We compared pill count, twenty-four hour recall and refill history, and their temporal relationships for both an experimental and clinical drug in a prospective, blinded clinical trial. Our objective was to determine if simple adherence measures, such as twenty-four hour recall and refill history, are sufficiently accurate for routine use, compared to more time-consuming measures such as pill counts.


ARBITER 2 was a prospective double-blind, randomized clinical trial comparing the efficacy of extended-release prescription niacin (Niaspan®, Kos Pharmaceuticals Inc., Cranbury, NJ) and matching placebo on the rate of atherosclerosis progression. The study was conducted from December 2001 to May 2004. By study design, all patients had known coronary heart disease and were required to already be taking a statin medication prior to study entry and continue taking the statin medication throughout the duration of the study. The trial was conducted at Walter Reed Army Medical Center, a tertiary medical center, and the protocol was approved by the institution’s Department of Clinical Investigation. All volunteers provided written, informed consent.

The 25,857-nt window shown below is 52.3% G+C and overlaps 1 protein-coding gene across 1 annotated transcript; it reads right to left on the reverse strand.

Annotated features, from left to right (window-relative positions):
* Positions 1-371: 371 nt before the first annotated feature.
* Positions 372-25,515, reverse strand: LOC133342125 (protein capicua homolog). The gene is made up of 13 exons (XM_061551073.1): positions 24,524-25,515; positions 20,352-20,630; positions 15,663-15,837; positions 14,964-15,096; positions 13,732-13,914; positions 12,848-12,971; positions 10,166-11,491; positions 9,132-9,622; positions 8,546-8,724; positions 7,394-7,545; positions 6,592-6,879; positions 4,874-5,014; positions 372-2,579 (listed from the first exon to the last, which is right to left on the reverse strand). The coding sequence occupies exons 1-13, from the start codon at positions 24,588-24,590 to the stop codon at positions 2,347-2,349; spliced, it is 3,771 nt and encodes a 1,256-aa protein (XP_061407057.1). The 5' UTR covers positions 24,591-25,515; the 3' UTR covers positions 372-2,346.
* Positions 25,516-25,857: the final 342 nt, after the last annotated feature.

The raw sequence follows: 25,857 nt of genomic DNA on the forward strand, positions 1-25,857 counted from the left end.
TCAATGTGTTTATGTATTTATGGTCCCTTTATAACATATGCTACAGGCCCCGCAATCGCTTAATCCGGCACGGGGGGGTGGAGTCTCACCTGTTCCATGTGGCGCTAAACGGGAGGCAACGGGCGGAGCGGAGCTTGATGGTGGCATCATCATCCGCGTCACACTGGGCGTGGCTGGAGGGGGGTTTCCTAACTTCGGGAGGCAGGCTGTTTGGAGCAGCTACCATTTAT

A dedicated research pharmacy, which manages all medications provided for approved protocols, dispensed the study medication. Statin therapy was dispensed by the main outpatient pharmacy of the facility along with the remainder of the participant’s medications. The majority (93%) of patients in the study used simvastatin, the primary statin provided by the Department of Defense, with the remainder prescribed atorvastatin. All participants met with one of the six clinical pharmacists, per study protocol, for planned adherence assessments of their study drug and statin medication. After an initial meeting at 30 days, adherence assessments were performed at 90, 180, 270, and 365 days for the 148 study patients. Of these, 14 participants (9.5%) forgot to bring their statin bottles to their study visit, (but did partake in study drug pill counts). These subjects are excluded from some analyses where noted. Participants were instructed to bring their medication bottles to each visit. Pill counts were calculated as the number of pills taken (the number of pills dispensed – the number of pills counted). The number of pills expected to have been taken was calculated by multiplying the daily dose (1/2, 1 or 2 tablets) by the number of days since the date dispensed. We a priori and rigorously defined successful adherence on pill counts as 85–100% of the pills taken during each follow-up period (Krueger et al 2003). Adherence per drug use by twenty-four hour recall was assessed based on the patient’s verbal response (from memory or with an aid of a personal medication list) of all of the chronic medications taken (including the study and statin medications) within 24 hours prior to each pharmacy visit. We considered the patients to be adherent according to the twenty-four hour recall if they were able to report taking all of their chronic medications. Adherence per refill history was determined by assessing the electronic pharmacy record system (Composite Health Care System, CHCS) to quantify the number of pills dispensed relative to time. Adherence was noted if all of the patient’s chronic medication refills were consistent with the number of days dispensed by the pharmacy, always within 90-days. All patients received statin and study medications from the military health care system.